The most frequently used manner of deliverance of oral hygiene messages is the individual tutoring approach on one-to-one basis. In spite of being effective in improving oral hygiene and gingival health, this approach is time-consuming and may not be realistic from a community standpoint. Replacement of an individual instruction by other modes of dental health education (DHE) has been investigated, such as employing the use of self-educational manuals, pamphlets, and audiovisual aids. There is a scarceness of journalism in terms of comparing the influence of numerous methods of school-based DHE programs in India, and this is deserted in provisions of health promotion in public health.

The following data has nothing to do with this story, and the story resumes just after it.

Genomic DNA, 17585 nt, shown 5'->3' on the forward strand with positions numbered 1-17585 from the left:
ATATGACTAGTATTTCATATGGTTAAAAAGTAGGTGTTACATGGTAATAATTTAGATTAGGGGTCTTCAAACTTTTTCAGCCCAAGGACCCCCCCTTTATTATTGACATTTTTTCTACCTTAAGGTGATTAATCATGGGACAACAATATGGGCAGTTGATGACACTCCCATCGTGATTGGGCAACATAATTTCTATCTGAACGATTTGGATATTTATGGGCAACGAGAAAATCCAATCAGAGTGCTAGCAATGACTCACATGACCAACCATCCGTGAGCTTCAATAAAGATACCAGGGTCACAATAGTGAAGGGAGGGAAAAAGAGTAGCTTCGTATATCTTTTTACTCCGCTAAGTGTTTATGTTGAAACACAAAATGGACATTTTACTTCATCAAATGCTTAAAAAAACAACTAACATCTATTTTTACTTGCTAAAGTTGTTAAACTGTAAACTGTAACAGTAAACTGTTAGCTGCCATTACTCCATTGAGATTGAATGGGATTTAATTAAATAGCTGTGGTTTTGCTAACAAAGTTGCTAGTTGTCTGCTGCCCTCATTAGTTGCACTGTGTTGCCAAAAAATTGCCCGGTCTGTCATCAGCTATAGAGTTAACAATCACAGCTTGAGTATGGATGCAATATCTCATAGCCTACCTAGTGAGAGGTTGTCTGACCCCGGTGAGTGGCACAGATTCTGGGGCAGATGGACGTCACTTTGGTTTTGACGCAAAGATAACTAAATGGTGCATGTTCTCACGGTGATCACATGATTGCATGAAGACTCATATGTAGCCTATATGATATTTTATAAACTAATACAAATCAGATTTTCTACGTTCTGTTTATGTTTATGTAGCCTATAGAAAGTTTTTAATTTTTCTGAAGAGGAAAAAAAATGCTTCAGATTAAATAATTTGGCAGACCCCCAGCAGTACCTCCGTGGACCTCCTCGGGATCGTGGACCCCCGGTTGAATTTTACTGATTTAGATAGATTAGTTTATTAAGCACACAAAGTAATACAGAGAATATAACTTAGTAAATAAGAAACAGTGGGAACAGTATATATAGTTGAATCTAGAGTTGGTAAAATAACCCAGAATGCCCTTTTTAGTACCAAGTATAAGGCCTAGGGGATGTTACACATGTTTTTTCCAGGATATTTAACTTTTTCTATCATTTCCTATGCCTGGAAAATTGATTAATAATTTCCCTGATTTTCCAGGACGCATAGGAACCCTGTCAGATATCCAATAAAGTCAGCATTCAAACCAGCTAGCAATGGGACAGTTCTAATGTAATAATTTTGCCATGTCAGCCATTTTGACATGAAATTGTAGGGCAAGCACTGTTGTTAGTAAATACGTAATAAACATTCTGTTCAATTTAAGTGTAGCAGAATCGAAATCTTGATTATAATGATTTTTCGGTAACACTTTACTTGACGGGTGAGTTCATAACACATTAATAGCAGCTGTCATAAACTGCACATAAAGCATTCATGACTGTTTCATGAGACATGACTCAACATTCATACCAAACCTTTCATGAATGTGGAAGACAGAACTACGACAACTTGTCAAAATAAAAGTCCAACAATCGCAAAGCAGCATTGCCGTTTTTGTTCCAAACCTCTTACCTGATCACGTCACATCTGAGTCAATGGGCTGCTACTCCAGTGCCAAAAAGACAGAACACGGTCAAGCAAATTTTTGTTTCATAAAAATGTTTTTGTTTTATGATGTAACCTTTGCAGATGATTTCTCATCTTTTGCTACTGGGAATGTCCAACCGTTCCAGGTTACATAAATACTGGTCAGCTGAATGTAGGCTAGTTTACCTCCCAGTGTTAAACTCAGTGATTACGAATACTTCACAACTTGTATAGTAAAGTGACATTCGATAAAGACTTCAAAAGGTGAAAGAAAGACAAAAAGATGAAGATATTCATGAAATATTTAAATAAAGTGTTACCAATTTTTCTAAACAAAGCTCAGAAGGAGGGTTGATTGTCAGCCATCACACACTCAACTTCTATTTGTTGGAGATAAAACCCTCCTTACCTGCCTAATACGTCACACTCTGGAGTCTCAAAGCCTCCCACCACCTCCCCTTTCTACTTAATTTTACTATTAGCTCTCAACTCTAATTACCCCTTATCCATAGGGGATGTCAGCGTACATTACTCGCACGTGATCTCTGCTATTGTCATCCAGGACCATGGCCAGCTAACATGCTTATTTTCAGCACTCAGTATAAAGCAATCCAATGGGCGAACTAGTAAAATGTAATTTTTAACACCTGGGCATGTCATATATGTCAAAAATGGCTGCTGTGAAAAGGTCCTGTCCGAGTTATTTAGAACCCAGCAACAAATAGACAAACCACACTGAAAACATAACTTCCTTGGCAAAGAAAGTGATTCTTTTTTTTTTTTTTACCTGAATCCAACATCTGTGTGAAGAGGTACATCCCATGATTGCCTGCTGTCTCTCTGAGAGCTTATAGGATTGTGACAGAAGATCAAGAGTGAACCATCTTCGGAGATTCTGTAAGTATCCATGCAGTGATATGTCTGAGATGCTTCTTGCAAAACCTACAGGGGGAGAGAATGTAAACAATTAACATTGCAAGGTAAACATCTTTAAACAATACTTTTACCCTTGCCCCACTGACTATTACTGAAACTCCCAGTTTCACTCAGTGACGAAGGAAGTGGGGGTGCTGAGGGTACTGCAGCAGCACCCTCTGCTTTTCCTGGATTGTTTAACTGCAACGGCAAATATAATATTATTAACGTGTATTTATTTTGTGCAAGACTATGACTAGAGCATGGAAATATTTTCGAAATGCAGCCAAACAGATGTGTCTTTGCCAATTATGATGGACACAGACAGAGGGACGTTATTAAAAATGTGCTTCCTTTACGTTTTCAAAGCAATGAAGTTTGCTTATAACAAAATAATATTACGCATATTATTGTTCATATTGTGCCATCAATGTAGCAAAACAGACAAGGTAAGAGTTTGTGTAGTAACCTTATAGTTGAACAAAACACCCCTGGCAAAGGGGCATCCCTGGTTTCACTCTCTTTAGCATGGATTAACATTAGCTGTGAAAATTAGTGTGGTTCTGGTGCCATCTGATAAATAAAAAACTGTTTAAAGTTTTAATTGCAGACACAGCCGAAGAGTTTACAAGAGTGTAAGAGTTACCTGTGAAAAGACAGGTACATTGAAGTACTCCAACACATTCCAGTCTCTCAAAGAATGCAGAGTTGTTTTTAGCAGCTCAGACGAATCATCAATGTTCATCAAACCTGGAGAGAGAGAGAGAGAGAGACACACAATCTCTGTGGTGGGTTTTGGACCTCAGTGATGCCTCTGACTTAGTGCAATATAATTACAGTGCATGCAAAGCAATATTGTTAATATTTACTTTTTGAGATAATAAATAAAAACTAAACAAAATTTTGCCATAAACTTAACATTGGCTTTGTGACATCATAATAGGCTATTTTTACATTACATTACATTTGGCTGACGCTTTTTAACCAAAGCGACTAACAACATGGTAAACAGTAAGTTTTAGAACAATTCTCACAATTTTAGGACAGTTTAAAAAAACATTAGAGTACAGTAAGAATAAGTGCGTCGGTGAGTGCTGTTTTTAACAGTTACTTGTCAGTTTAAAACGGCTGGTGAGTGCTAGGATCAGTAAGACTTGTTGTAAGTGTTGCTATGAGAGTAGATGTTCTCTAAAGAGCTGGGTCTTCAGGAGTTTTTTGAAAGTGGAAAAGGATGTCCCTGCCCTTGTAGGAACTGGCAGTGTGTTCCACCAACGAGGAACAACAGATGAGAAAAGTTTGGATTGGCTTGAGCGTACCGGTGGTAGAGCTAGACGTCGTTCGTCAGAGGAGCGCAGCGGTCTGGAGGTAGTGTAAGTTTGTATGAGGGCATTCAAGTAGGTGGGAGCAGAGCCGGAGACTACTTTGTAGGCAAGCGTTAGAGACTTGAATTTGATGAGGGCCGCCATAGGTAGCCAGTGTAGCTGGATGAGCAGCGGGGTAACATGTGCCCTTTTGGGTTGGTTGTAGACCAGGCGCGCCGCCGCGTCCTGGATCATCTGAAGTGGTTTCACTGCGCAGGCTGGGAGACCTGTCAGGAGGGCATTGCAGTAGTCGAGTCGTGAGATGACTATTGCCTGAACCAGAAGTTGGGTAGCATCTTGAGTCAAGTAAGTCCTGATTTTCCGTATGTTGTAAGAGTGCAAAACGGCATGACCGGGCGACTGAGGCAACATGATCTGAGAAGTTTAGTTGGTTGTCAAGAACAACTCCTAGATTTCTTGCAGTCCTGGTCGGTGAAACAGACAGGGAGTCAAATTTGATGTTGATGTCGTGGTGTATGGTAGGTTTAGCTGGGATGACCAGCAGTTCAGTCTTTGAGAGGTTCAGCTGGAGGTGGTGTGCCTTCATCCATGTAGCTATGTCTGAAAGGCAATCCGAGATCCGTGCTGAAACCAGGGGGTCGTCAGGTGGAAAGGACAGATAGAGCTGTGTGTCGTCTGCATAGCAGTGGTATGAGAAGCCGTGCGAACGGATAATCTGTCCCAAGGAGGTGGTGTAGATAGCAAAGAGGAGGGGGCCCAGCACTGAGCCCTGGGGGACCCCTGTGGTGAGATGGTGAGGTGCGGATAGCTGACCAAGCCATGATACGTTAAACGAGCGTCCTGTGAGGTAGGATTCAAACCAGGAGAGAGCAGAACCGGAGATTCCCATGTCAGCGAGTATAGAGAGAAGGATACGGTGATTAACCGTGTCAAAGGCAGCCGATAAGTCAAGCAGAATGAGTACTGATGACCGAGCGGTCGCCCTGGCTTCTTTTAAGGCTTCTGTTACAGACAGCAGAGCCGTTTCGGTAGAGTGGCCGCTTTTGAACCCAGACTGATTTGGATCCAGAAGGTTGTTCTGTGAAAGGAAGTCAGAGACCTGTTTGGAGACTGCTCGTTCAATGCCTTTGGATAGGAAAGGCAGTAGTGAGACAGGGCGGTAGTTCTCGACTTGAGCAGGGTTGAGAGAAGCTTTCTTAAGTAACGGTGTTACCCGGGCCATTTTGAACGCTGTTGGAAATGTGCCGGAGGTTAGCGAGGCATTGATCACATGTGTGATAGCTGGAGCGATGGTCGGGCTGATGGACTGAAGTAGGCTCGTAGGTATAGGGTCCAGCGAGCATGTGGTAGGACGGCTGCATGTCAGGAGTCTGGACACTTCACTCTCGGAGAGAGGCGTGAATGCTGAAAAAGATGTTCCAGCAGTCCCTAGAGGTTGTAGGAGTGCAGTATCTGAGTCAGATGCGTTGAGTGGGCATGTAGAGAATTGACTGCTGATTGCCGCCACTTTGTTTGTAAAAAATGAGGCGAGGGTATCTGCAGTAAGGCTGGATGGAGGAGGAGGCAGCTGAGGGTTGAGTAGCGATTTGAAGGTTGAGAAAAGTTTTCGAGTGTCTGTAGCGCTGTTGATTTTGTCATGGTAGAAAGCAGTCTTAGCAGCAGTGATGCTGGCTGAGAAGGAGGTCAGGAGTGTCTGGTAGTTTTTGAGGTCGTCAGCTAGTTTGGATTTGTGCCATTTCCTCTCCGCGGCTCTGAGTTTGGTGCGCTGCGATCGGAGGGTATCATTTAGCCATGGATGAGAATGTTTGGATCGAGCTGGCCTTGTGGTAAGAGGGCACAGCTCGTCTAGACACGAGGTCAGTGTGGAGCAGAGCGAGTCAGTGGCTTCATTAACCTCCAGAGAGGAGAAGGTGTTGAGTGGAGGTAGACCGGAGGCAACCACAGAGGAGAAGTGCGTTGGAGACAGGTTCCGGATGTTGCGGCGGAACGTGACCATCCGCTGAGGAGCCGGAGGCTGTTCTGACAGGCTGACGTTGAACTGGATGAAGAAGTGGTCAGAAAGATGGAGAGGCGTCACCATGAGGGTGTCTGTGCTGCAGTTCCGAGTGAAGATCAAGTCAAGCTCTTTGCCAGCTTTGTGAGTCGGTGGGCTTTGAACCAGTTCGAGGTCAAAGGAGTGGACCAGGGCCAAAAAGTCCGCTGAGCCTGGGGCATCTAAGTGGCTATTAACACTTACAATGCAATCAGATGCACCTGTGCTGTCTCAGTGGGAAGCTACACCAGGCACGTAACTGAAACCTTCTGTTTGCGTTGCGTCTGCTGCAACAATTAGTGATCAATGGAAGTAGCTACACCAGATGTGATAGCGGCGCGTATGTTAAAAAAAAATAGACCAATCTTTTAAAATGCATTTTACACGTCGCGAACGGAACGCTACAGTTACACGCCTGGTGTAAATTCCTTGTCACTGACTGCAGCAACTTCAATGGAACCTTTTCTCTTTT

Studies conducted so far have compared the combined modes of delivery of oral health education with pamphlets and audiovisual aids  or oral health education has been compared with chalk and board method of oral health education. None of the studies has compared that whether audiovisual or pamphlets along with oral lectures can be better used for school DHE.
Hence, the present study was planned to evaluate the oral hygiene related knowledge and plaque scores of 10–12-year-old schoolchildren of Amritsar city before and after oral health education.
| Materials and Methods|| |